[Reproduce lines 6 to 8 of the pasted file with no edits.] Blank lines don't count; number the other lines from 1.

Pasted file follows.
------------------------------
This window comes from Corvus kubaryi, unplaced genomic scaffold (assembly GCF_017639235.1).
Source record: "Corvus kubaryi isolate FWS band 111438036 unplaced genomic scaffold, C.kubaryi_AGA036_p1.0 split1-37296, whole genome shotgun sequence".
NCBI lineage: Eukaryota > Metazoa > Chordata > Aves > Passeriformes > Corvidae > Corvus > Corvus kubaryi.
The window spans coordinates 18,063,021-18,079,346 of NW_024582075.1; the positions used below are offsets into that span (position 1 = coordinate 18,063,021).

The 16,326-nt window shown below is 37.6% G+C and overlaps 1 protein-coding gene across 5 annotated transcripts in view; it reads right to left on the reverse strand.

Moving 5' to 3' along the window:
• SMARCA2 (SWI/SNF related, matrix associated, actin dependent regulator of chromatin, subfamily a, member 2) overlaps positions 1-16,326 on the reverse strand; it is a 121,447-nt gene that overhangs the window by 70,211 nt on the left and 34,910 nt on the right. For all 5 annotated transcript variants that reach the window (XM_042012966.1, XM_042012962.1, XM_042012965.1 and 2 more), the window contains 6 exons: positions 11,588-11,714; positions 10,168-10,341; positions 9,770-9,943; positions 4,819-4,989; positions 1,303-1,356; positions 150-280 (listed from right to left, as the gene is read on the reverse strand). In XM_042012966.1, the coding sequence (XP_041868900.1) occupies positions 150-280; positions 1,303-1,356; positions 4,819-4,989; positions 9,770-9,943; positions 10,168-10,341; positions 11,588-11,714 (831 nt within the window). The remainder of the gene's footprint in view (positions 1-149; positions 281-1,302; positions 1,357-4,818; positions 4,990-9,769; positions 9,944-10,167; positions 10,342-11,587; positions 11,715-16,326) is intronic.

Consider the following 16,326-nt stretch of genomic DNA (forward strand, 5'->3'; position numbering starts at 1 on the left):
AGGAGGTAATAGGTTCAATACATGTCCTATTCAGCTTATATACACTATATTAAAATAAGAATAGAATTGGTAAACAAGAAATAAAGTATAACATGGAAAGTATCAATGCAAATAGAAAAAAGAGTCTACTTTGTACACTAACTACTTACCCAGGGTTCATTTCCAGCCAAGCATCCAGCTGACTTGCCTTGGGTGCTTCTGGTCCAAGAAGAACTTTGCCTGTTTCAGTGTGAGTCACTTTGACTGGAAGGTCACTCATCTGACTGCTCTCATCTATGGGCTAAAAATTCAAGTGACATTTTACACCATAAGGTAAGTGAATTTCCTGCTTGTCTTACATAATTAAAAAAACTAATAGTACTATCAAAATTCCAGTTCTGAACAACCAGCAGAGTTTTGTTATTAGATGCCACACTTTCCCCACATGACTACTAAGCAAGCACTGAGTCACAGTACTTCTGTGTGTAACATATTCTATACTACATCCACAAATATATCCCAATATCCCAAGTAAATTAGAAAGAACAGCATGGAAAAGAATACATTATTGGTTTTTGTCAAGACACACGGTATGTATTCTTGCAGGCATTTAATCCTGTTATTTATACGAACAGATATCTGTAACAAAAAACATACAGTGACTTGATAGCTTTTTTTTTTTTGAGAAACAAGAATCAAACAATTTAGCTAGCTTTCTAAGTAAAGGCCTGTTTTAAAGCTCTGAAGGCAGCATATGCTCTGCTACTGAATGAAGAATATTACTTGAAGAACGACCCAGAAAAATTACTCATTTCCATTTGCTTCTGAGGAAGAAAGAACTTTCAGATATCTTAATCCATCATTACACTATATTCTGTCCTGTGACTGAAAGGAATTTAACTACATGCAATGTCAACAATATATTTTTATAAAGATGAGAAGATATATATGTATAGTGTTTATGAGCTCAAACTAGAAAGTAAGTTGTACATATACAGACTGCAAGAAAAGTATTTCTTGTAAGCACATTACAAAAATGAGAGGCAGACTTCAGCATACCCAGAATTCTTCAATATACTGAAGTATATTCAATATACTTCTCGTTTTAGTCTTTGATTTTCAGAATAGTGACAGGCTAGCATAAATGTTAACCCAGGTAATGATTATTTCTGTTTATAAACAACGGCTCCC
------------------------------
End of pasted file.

Moving 5' to 3' along the window:
• SMARCA2 (SWI/SNF related, matrix associated, actin dependent regulator of chromatin, subfamily a, member 2) overlaps positions 1-16,326 on the reverse strand; it is a 121,447-nt gene that overhangs the window by 70,211 nt on the left and 34,910 nt on the right. For all 5 annotated transcript variants that reach the window (XM_042012966.1, XM_042012962.1, XM_042012965.1 and 2 more), the window contains 6 exons: positions 11,588-11,714; positions 10,168-10,341; positions 9,770-9,943; positions 4,819-4,989; positions 1,303-1,356; positions 150-280 (listed from right to left, as the gene is read on the reverse strand). In XM_042012966.1, the coding sequence (XP_041868900.1) occupies positions 150-280; positions 1,303-1,356; positions 4,819-4,989; positions 9,770-9,943; positions 10,168-10,341; positions 11,588-11,714 (831 nt within the window). The remainder of the gene's footprint in view (positions 1-149; positions 281-1,302; positions 1,357-4,818; positions 4,990-9,769; positions 9,944-10,167; positions 10,342-11,587; positions 11,715-16,326) is intronic.

Consider the following 16,326-nt stretch of genomic DNA (forward strand, 5'->3'; position numbering starts at 1 on the left):